Gone are the days of pawing through and loading up microfiche to track down cold-case stories. When he returns, J.P. just has to fire up his laptop and access LexisNexis, and "the whole world of cyber news and public records" opens to him. Any place, any time.
Which is convenient, because in this book, he's given an assignment he can't pursue from the office. It also gives writer J.A. Jance an opportunity to explore technology in police work and to prove that middle-age Beaumont is capable of being more than your father's detective.
South Dakota-born and Bisbee-raised Jance, who now divides her time between Seattle and Tucson, is proving herself no slouch when it comes to churning out entertaining reading. With three thrillers, 11 Joanna Brady mysteries and now 18 J.P. Beaumont procedurals under her belt, she's acquired an amusing tale-telling voice that presents convincing cop behavior and increased narrative complexity.
In Justice Denied, Beaumont is called in by his big boss, Washington State Attorney General Ross Alan Connors, to investigate the murder of an "innocence project" ex-con named LaShawn Tompkins. Released from prison when DNA testing showed he'd been falsely convicted of rape and murder, Tompkins had professed a religious transformation and life change when he was gunned down. For reasons he does not reveal to Beaumont, Connors wants Beaumont to pursue it totally "under the radar" of everyone he works with ... including Beaumont's love interest, Mel Soames.
Meanwhile, Soames herself has been working on another assignment from Connors: the cataloging of the whereabouts of sex offenders released from the Washington state penal system. When Soames discovers that several of those young ex-cons have died, she begins to wonder if the accidents that led to their deaths were, in fact, accidental. The threads of Beaumont's investigation seem to snag on Soames', and Connors puts another off-the-record employee on their job--a cowboy type with a doctorate in forensic economics--to help untangle them. Suspecting a rogue cop or someone else in law enforcement might be involved, Connors asks the team to work at home. That reveals that the secrecy of the Beaumont/Soames romance/cohabitation has been blown--and it brings a hotshot techie kid into their terrace-condo in-home office. Jance displays an acquired ease with police operations. First-person narrator Beaumont shares cop insights and tricks with the reader: how to see a possible domestic-violence situation; how to read the body language and attitude of former felons; what to look for at a homicide scene; and how to scope out such events as funerals. She recognizes and employs to her advantage the jurisdictional territoriality implicit in police work.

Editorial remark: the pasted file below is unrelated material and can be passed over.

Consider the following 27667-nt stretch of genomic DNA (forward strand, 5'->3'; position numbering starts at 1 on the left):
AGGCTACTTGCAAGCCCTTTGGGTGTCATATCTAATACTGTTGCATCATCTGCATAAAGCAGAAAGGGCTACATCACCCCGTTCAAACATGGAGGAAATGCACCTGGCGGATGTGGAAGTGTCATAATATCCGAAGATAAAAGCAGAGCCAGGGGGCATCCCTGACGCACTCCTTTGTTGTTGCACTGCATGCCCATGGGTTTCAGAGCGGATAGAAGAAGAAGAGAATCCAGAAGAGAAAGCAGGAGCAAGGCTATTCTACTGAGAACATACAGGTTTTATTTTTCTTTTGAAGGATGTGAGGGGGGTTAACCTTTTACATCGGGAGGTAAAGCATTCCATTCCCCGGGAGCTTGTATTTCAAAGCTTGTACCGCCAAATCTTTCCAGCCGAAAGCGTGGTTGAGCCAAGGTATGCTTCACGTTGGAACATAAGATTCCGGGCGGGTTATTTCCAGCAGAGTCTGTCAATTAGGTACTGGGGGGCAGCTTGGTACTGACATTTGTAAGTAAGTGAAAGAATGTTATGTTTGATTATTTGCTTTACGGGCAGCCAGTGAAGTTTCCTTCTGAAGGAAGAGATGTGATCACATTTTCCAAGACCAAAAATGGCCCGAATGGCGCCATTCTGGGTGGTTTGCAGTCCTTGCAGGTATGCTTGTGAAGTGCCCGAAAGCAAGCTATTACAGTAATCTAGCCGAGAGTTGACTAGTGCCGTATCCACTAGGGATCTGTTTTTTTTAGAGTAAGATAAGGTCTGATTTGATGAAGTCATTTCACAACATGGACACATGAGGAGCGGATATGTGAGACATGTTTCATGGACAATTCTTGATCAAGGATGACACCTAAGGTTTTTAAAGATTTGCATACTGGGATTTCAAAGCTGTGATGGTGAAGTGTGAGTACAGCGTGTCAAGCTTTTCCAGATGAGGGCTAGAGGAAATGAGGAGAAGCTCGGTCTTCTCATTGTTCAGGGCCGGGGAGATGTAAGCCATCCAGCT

Jance injects a playful irony into Beaumont's attitude, as well as the book's character development and tone. Beaumont's a nicely faceted character who doesn't always take himself too seriously--especially since he's sobered up. The acronym for his Special Homicide Investigative Team allows for a fair amount of joking as well, compounded by the fact that it's headed by a guy who goes by his whole name: Harry I. Ball.
To layer her narrative, Jance includes the requisite detective-novel subplots--such as troublesome romantic/family complications--with resonance that becomes thematic. In Justice Denied, the theme of parent-child relations takes a number of forms. First, Beaumont--reconciled with a grandmother who'd been denied access because of his out-of-wedlock birth--lovingly oversees her end-of-life care. Coincidental to that, his own grown daughter begins pitching fits about his "irregular" living arrangement. It turns out in this book that there are lots of ways to parent. And to "partner."
In addition, this book deals with domestic and sexual abuse, along with Jance's recurring motif of alcoholism. The title suggests thwarted attempts to exact retribution. Other elements need only to be suggested because of the 20 years of baggage that Beaumont brings with him: a boatload of personal and professional history that includes guilt, loss and betrayal, much of which he carries some responsibility for. You see some wisdom in Beaumont when he observes that love in middle age requires a recognition that one "can't change the past," so you might as well live in the present.
Which he does, very nicely, with the tools of the 21st century at his fingertips.